This month I talked all about the retina with one of the best, John Kitchens, MD, a previous chief surgical fellow at Bascom Palmer who practices at Retina Associates of Kentucky. Here are some highlights of our talk.
Central Serous Retinopathy
Probably the biggest current breakthrough is in imaging, specifically enhanced-depth visualization using spectral domain or swept-source OCT. These technologies have helped us understand the critical role of the choroid, which is important because the pathogenesis of central serous retinopathy (CSR) is often related to a thickened choroid (i.e., pachychoroid). While there have been reports of systemic therapies for CSR such as mineralocorticoid receptor antagonists, aldosterone antagonists and even melatonin, the mainstay of treatment is observation for early occurrences and laser or PDT therapy for chronic cases or cases where rapid visual improvement is necessary (e.g., pilots).
In the Pipeline
The retinal disease drug pipeline is also exciting. First, we should have faricimab (Genentech) approved in early 2022. This is a bispecific antibody, meaning it binds two different targets: VEGF and ANG-2. The latter is felt to play a role in inflammation and vascular destabilization. Phase III studies for wet AMD and DME showed this drug could be used in a treat and extend approach with dosing extending to three months in over 70% of patients.
The port delivery system (PDS, Genentech) should also be approved in 2022. This is tremendously exciting as it is the first sustained-release drug delivery system for anti-VEGF. Patients in the trial benefited from six-month dosing and sustainability of treatment effect. Although the Phase III trials involved six-month refills, the Phase II LADDER study (more open-ended, with as-needed refills) showed the average refill time to be over a year (median 15 months).
There will be sustained efforts to identify patients with diabetic eye disease earlier, as current therapies show improvements in retinopathy and a decrease in vision-threatening complications such as PDR and DME. The NEI’s 10-year follow-on study of AREDS2 reaffirms that we can significantly slow progression of intermediate to advanced dry AMD with AREDS2 formulations like Pre-serVision and many others. Patients with a family history of AMD, low carotenoid levels or earlier stages of AMD may be best served with a carotenoid supplement such as MacuHealth or Ocuvite. MacuHealth’s new micromicellar formulation showed greater bioavailability with a six times higher serum response and 1.5x retinal response over a six-month supplementation period.2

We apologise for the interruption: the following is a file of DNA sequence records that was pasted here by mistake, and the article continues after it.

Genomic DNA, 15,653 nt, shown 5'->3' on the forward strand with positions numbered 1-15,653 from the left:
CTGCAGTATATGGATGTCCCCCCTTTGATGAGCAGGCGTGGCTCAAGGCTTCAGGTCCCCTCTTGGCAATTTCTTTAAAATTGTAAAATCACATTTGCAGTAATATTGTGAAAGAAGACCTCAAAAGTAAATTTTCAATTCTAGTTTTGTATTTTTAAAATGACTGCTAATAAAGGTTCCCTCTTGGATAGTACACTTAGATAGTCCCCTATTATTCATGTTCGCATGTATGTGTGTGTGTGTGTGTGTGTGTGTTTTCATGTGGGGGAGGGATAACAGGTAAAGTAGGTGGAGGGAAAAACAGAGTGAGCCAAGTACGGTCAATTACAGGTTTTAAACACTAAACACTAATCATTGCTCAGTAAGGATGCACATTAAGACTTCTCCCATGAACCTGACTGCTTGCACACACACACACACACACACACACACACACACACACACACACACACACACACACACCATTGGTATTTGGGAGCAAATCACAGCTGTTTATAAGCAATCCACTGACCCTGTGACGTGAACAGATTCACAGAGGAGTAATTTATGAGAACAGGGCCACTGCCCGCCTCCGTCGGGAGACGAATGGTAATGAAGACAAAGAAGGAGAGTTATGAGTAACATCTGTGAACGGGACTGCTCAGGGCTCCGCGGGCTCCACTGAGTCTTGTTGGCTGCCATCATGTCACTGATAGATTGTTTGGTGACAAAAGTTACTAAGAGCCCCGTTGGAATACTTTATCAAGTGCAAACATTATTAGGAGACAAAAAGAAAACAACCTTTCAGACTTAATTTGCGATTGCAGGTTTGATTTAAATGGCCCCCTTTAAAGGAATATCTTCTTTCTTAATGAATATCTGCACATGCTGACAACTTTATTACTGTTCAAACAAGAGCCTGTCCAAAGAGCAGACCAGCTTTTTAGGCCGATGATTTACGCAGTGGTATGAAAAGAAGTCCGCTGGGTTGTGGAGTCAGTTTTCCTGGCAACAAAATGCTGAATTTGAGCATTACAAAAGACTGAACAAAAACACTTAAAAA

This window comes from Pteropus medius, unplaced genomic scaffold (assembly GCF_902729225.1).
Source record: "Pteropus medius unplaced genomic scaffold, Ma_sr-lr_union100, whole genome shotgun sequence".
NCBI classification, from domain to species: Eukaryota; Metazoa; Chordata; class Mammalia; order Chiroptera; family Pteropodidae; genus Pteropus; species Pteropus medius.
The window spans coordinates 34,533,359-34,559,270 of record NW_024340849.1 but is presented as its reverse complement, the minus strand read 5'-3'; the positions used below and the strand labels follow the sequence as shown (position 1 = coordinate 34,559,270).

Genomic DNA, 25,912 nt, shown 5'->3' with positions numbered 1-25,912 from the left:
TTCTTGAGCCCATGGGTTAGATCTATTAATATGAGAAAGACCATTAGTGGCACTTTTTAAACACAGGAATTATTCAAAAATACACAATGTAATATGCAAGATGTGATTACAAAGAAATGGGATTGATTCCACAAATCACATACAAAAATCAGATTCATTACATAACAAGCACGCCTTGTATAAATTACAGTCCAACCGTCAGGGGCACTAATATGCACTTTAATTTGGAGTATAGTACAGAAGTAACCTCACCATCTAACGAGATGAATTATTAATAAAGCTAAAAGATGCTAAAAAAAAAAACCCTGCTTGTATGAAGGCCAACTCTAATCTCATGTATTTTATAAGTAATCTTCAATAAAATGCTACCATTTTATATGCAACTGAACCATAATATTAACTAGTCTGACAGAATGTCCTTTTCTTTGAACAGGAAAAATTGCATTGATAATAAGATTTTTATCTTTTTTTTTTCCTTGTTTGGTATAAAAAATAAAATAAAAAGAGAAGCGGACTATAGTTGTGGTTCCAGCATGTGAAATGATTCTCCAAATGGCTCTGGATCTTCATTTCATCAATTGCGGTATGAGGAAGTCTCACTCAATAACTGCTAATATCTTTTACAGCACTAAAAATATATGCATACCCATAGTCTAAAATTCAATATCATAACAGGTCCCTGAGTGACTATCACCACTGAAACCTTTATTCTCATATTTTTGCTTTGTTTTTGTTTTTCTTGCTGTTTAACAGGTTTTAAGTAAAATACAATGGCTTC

The introduction of a head-mounted dark adaptometer (AdaptDx Pro, MacuLogix) is helping us improve our ability to accurately diagnose and manage AMD patients. This functional test can be administered anywhere there is a comfortable chair and with minimal technician time because the system’s voice guidance system is consistently administering adaptive feedback and instructions to the patient. This device allows us to make dark adaptation testing our standard of care for every at-risk patient age 50 and older.
Monitoring carotenoid levels in the serum, which have been shown to correlate with macular pigment, can be easily performed with a biophotonic hand scanner in less than 30 seconds. Now more than ever, patients understand the importance of overall health; carotenoid levels have been shown to not only affect AMD but improve health and cognitive ability in Alzheimer’s patients.1 Lastly, at-home monitoring (Notal Vision) can help optometry identify wet AMD earlier and improve patients’ prognosis.
The retina is one of the great opportunities for our profession, with exciting developments improving our ability to help patients with sight-threatening pathologies.
Dr. Karpecki is medical director for Keplr Vision and the Dry Eye Institutes of Kentucky and Indiana. He is the Chief Clinical Editor for Review of Optometry and chair of the New Technologies & Treatments conferences. A fixture in optometric clinical education, he consults for a wide array of ophthalmic clients, including ones discussed in this article. Dr. Karpecki's full list of disclosures can be found here.
1. Yuan C, Chen H, Wang Y, et al. Dietary carotenoids related to risk of incident Alzheimer dementia (AD) and brain AD neuropathology: a community-based cohort of older adults. The American Journal of Clinical Nutrition. 2021 Jan 113(1):200-08.
2. Green-Gomez M, Prado-Cabrero A, Moran R, et al. The impact of formulation on lutein, ze-axanthin, and meso-zeaxanthin bioavailability: A Randomised Double-Blind Placebo-Controlled Study. Antioxidants (Basel). 2020 Aug 18;9(8):767.